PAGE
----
Separation of Church and State…of Faith

I admit, I didn’t really “grow up” in the church. I went to vacation bible school many summers and was a part of a couple of youth groups and for awhile, my parents and I went to service at Fairburn United Methodist Church on many Sundays. I wasn’t unfamiliar with church. I had a decent amount of exposure. I just wasn’t a full-fledged “church person.” That was largely a result of my dad’s influence. He was very clear on his opinion that church often stood in the way of a relationship with God. One of his sayings was, “The biggest obstacle between man and his God is organized religion.” For a long time, I didn’t really understand that sentiment. I understood the words, but not in any really meaningful way. It stayed in the back of my head throughout childhood. Then, when I was 16, those words became real to me.

I was regularly attending youth nights at a sizable church in the town where I attended high school. I remember it being a good time and I think I got some good stuff out of it. But you see, I was still not baptized at that point and the pastor of that church approached me about it as well as about attending on Sundays and bringing my family. We began talking and he began selling and I immediately became resistant. I don’t like to be sold to. In fact, it’s one of the fastest ways to make me dislike a person and that has been true all my life. I don’t like to be pushed into anything. But, I listened respectfully. Until he got to a point in his preaching where he tried to convince me that I couldn’t have a relationship with God unless I went through the church.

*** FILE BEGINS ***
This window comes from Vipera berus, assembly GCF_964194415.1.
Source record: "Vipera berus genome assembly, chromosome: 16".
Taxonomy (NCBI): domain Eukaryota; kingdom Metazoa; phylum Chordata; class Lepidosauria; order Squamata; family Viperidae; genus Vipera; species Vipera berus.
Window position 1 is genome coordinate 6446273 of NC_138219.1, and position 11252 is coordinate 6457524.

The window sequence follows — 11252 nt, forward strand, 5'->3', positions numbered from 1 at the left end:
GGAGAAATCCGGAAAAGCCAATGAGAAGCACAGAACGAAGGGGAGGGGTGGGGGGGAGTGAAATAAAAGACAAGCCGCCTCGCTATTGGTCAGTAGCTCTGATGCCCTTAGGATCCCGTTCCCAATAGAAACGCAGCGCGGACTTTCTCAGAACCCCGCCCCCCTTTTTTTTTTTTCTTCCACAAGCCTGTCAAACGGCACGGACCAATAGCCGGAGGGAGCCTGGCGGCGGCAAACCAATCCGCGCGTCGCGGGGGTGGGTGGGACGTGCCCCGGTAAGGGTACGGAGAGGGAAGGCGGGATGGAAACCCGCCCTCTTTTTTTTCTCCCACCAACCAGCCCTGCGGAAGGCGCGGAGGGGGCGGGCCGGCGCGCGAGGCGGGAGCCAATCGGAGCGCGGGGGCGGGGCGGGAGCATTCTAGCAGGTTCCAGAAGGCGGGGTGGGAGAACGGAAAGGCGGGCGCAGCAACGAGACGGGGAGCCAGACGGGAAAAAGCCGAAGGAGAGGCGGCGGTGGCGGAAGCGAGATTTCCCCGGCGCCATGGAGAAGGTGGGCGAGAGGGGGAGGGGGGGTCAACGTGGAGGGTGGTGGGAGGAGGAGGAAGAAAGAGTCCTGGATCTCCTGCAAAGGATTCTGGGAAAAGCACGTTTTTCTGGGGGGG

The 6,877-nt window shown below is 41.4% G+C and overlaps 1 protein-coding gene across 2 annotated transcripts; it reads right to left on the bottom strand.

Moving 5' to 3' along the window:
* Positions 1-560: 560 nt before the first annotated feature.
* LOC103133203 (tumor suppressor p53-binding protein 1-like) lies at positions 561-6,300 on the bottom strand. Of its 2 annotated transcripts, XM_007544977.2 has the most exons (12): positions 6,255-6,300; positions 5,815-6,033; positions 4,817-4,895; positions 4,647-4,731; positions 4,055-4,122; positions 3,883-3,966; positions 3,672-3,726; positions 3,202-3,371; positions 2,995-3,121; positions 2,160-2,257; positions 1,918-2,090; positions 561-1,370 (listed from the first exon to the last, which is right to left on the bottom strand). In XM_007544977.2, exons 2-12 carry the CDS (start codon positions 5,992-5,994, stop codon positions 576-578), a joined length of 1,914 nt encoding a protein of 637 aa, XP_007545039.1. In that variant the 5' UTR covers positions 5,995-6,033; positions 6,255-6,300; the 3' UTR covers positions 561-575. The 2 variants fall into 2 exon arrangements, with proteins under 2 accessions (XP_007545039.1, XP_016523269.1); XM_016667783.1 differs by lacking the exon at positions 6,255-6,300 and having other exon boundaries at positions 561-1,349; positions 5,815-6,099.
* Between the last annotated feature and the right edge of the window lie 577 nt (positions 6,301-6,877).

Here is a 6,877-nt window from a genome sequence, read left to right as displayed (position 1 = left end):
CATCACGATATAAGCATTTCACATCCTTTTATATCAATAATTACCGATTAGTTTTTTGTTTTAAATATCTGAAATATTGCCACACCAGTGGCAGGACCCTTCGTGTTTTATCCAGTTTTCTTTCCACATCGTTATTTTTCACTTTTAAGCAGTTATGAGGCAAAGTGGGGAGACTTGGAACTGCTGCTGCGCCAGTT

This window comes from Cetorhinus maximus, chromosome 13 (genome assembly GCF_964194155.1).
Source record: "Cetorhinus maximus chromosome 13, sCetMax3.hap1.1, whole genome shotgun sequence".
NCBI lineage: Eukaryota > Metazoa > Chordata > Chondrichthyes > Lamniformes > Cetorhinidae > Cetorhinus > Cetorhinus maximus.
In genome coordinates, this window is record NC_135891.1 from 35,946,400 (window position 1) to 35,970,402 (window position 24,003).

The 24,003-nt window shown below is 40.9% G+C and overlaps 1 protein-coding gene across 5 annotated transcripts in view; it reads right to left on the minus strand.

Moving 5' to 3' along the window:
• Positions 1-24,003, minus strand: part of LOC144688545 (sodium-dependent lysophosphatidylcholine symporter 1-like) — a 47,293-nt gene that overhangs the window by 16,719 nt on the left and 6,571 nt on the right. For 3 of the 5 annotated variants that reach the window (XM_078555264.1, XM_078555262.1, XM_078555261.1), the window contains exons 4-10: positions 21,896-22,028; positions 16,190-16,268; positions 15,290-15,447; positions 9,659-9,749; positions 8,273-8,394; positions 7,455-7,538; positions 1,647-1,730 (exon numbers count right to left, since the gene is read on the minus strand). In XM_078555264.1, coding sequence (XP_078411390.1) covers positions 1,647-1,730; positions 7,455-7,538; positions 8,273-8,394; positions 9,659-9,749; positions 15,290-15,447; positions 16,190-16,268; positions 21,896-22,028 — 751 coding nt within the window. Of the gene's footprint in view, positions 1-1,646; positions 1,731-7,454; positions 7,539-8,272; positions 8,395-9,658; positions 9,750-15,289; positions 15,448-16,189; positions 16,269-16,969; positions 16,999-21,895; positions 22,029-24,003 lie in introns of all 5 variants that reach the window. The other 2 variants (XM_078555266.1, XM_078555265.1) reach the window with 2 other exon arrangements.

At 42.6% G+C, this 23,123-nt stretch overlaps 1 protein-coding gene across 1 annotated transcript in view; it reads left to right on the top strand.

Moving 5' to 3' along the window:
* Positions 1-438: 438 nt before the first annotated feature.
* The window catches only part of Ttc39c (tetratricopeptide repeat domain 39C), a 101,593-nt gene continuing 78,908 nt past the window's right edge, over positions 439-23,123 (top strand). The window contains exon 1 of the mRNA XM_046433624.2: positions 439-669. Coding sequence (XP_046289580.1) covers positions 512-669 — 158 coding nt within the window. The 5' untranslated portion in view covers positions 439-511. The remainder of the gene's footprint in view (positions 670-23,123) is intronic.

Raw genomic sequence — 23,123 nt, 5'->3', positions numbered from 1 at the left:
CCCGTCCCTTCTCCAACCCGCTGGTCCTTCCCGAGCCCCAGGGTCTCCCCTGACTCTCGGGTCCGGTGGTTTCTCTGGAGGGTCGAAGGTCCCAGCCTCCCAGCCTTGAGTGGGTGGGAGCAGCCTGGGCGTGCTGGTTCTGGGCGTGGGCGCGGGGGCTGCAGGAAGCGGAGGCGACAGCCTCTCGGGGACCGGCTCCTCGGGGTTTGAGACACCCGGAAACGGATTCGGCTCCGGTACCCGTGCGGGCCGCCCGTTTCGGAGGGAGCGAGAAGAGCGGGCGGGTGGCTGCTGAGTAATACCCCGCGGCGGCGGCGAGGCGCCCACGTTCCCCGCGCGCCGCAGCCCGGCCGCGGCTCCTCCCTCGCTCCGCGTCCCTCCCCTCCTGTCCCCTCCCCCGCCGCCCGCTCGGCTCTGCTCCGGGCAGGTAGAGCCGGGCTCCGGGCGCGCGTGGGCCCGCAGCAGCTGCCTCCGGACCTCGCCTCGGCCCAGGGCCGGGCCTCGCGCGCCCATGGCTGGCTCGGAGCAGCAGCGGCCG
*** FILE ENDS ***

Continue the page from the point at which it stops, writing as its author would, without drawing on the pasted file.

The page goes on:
To say I was immediately incensed is an understatement. He was telling me, in his preacherly way, that to get to God, I had to go through him. Oh. Hell. No. I let him have it. I explained to him that graduating from seminary and leading a church did not make him any better than me nor did it give him special privileges with or access to God.

Today, that preacher is still around and plenty of people fall all over him but I’m not one of them. I have no respect for him. It still gets my dander up when I think about it. Because, the net result was, that conversation turned me away from religion. And, for a long while, God.

In later years, I did put a toe back into the church waters and I was eventually baptized. When I was ready. But my underlying feelings on organized religion never really changed. I went for years waffling back and forth and eventually, I found a church where I felt very comfortable and I’ve had a pretty steady, healthy relationship with organized religion for a few years. I seemed to reach a realization with myself that church isn’t always about what you get out of it but what you can offer and that even though I may be at a bit of odds with it, I still have something to contribute on a larger scale.

But, I find myself back in that place again. having a real distaste for organized religion. Because, you see, it’s comprised of people. Fallible people, judgmental people, pious people, hypocritical people.

Now, I understand those characteristics are present EVERYWHERE, not just the church. We are ALL judgmental and hypocritical and it’s just plain funny when someone judges another for being judgmental – it’s judgment and hypocrisy all rolled into one – what a bargain!